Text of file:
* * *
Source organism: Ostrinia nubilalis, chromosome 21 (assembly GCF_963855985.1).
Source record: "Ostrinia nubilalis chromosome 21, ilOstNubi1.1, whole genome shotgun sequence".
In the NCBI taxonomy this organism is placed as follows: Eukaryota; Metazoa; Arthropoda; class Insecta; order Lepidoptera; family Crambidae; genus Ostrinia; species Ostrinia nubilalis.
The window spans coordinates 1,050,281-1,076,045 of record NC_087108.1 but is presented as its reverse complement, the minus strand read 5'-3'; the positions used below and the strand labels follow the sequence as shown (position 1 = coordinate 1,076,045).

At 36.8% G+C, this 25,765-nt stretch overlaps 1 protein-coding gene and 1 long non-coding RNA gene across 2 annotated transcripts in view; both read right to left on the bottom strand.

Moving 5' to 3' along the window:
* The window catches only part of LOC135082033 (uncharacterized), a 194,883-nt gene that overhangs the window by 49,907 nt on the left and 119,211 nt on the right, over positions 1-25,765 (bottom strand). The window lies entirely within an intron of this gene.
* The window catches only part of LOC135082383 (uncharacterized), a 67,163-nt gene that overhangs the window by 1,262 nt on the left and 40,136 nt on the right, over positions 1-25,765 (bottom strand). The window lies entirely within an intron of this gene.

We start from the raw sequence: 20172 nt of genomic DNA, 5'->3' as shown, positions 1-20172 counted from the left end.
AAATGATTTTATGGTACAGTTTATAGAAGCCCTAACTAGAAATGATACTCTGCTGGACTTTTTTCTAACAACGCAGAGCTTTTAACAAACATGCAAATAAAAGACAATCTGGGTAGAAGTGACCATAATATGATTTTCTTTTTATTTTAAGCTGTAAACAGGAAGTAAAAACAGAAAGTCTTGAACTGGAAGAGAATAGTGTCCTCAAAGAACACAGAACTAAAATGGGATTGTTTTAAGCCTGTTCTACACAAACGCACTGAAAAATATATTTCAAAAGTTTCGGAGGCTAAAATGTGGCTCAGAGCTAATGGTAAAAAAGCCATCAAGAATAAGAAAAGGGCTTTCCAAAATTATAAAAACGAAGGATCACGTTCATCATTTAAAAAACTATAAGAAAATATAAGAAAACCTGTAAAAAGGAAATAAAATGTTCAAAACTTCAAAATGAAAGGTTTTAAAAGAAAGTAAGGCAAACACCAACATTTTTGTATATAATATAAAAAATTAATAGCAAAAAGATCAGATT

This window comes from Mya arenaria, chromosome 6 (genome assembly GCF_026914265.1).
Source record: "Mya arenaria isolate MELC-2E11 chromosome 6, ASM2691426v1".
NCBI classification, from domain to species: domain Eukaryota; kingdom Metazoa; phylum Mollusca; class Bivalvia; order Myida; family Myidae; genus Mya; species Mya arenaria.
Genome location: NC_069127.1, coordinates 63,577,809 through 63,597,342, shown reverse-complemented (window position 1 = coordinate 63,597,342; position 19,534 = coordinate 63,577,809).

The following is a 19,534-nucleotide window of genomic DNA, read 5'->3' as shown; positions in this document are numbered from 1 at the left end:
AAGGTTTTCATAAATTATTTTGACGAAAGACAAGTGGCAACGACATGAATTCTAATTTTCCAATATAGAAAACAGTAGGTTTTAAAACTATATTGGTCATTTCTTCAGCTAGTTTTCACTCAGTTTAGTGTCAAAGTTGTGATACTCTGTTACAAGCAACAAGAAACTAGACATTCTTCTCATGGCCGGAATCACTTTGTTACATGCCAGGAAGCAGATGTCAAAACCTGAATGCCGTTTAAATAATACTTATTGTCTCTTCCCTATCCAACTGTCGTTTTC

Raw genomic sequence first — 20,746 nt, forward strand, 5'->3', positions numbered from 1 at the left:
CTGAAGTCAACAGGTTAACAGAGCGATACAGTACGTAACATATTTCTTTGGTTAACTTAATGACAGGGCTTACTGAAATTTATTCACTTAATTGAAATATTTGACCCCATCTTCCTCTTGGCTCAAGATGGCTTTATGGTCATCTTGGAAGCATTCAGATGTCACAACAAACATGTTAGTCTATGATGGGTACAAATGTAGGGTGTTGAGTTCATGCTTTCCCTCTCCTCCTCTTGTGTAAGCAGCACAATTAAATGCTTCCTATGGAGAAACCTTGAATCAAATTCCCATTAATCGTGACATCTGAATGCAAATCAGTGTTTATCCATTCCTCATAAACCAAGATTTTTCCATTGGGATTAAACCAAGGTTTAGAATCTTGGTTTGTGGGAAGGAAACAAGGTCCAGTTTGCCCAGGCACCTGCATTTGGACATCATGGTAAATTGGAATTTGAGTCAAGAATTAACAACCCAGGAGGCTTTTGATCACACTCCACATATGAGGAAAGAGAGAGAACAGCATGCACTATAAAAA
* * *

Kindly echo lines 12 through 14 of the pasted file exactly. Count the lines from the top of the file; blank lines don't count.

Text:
Source record: "Mya arenaria isolate MELC-2E11 chromosome 6, ASM2691426v1".
NCBI classification, from domain to species: domain Eukaryota; kingdom Metazoa; phylum Mollusca; class Bivalvia; order Myida; family Myidae; genus Mya; species Mya arenaria.
Genome location: NC_069127.1, coordinates 63,577,809 through 63,597,342, shown reverse-complemented (window position 1 = coordinate 63,597,342; position 19,534 = coordinate 63,577,809).